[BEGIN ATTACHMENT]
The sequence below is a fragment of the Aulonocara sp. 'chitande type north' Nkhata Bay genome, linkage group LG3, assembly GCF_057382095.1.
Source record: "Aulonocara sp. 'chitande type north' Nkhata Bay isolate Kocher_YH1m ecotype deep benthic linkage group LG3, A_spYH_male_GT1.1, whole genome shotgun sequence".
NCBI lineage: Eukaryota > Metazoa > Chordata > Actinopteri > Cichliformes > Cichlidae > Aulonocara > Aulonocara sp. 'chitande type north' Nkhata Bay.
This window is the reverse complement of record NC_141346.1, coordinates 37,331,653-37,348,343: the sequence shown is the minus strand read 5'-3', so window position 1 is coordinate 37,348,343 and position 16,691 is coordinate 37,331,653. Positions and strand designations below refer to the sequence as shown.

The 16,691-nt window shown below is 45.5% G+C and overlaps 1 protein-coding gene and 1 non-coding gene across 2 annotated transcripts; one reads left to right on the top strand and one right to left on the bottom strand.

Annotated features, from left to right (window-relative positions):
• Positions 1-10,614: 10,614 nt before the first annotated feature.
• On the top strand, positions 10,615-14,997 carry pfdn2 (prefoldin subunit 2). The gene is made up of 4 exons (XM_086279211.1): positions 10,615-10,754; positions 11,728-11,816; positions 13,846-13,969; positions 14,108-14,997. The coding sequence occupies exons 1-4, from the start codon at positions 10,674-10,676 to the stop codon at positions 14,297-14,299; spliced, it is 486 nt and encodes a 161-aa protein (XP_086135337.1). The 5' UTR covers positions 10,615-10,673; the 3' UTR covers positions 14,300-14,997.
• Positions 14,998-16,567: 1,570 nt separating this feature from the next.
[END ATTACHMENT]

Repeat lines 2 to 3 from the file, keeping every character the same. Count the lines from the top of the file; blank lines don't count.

Source record: "Aulonocara sp. 'chitande type north' Nkhata Bay isolate Kocher_YH1m ecotype deep benthic linkage group LG3, A_spYH_male_GT1.1, whole genome shotgun sequence".
NCBI lineage: Eukaryota > Metazoa > Chordata > Actinopteri > Cichliformes > Cichlidae > Aulonocara > Aulonocara sp. 'chitande type north' Nkhata Bay.